- Multiple-use flu vaccines contain thimerosol, which is a mercury-based preservative used to stabilize the vaccine and to prevent bacteria growth. Mercury is a toxic metal, but this small amount is not supposed to be harmful. There are single-use flu vaccines that do not contain thimerosol. These are sealed, and only used once so there’s little to no risk of contamination.
- The flu spray does not contain thimerosol, but it is a live, although weakened, virus so you can get contract the flu from the spray. Those that are pregnant, are diabetic or have asthma are advised not to get the flu spray since it contains a live virus and because these individuals typically have a compromised immune system.
- Since a new, clean needle is used for each person, there is no risk of contamination from someone else in regards to the multiple-use vaccines. The vials have a rubber stopper and needles are used to draw in the substance.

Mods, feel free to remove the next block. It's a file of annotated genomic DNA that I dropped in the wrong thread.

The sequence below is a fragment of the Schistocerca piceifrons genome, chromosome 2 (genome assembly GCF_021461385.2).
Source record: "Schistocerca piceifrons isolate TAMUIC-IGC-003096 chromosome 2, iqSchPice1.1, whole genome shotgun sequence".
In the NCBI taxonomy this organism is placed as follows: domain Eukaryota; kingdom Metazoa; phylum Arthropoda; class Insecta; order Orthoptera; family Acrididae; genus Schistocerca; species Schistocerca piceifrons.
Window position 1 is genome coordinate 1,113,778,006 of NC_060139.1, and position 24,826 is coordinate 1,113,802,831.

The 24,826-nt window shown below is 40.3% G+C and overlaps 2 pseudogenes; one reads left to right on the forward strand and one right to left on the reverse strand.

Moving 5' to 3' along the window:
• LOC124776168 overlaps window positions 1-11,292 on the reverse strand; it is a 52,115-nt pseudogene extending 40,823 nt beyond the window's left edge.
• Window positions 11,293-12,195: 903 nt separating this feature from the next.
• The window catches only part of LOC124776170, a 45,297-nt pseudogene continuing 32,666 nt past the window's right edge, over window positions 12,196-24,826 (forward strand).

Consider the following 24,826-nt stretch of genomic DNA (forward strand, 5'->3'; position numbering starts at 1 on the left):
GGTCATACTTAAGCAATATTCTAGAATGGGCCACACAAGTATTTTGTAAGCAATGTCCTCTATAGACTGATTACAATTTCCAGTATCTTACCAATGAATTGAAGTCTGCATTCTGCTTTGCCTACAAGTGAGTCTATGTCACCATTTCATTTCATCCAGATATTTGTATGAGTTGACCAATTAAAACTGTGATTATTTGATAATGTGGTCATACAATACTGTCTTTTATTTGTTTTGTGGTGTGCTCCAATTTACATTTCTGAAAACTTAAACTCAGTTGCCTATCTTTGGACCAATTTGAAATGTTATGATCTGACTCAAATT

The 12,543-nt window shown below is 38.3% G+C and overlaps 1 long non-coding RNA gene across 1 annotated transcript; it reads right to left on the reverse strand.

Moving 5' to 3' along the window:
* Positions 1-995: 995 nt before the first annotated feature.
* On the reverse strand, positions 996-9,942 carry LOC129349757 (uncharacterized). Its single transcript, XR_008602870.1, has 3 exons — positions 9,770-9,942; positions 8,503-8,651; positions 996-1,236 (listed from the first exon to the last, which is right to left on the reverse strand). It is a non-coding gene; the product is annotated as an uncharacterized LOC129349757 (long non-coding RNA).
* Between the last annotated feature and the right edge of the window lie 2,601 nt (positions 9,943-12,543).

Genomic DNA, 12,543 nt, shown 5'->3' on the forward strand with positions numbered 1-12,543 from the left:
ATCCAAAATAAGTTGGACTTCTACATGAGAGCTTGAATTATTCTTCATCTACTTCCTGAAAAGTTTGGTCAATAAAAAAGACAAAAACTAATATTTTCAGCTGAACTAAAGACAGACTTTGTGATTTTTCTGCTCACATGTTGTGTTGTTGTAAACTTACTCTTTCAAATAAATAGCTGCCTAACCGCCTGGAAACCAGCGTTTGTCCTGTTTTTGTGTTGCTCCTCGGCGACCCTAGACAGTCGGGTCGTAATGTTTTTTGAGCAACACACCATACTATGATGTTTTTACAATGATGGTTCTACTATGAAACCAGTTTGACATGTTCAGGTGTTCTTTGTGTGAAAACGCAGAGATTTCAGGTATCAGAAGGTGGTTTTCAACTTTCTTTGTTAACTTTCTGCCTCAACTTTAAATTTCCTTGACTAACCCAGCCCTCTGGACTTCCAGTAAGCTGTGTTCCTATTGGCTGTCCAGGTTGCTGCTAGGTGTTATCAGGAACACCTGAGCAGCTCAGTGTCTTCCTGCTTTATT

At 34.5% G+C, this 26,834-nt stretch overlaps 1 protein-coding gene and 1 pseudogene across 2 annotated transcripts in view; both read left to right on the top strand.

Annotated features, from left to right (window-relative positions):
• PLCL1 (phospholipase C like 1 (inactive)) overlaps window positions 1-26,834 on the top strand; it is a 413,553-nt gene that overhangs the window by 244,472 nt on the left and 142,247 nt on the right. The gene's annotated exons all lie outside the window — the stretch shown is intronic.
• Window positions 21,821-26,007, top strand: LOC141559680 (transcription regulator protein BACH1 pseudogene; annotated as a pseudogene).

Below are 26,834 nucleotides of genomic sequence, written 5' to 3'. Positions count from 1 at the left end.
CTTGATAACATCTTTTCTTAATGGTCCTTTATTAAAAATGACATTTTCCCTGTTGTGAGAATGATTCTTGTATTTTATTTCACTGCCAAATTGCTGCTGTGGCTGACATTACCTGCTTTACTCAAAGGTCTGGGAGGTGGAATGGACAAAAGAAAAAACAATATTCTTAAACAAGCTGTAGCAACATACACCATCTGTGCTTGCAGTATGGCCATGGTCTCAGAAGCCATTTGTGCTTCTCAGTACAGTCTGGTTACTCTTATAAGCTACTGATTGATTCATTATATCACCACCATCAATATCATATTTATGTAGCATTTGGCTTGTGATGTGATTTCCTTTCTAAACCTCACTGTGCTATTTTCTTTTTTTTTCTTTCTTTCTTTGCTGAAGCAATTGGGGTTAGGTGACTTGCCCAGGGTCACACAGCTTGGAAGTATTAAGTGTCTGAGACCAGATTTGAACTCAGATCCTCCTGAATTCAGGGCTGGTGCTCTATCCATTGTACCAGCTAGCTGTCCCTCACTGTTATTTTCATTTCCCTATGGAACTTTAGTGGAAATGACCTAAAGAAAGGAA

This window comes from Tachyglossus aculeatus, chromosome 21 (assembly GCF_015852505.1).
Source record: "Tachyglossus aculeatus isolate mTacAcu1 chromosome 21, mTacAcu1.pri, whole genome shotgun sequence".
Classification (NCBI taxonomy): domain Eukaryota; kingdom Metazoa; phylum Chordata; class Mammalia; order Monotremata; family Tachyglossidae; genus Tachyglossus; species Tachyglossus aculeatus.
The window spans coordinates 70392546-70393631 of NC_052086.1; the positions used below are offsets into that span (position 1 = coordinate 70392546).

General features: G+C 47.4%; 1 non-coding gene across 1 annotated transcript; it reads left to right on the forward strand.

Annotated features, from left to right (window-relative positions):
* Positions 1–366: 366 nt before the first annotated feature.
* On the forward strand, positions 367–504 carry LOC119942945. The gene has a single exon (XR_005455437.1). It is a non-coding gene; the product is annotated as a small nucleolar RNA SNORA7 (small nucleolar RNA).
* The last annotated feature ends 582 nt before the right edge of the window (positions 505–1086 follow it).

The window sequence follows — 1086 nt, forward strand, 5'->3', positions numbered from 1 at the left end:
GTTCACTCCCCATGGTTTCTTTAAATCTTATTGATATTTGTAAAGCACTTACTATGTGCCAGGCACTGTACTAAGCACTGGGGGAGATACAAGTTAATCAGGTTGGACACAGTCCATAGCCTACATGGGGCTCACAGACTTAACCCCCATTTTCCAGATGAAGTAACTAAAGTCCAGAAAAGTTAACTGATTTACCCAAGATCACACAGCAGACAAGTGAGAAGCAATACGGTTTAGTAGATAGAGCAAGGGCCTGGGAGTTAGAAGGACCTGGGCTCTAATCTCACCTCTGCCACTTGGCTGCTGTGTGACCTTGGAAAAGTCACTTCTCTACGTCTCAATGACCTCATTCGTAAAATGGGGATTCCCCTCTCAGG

- The virus is dead so you cannot get the flu from the influenza vaccine. Some people think they caught the flu from the flu shot, but it takes about two weeks for your antibodies to protect you. If you get the flu, even after receiving the flu shot, the reasons you still got sick could be that you were exposed to the flu before you were inoculated, you caught a different flu strain, or you caught the flu before the antibodies could protect you.
- Vaccines, just like foods and prescription drugs can have serious side effects in some people. Sometimes the risk of getting vaccines is safer than getting sick. It may depend on your risk factor. It’s not always a simple yes or no answer so you’ll have to make that determination.
Vaccine risks and which people should not get the flu vaccine:
The flu shot can trigger the onset of Guillain-Barre Syndrome (GBS), which is a painful illness that can cause paralysis and death. There is no cure for Guillain-Barre Syndrome, only treatments. To test for Guillain-Barre Syndrome, spinal fluid would need to be withdrawn and sent to a lab. Spinal fluid withdrawal can cause headaches up to a weak, back pain, and brain bleeding. Yikes! A blood test can be performed to look for an antibodies such as one called GQ1b, although this test doesn’t seem to be common.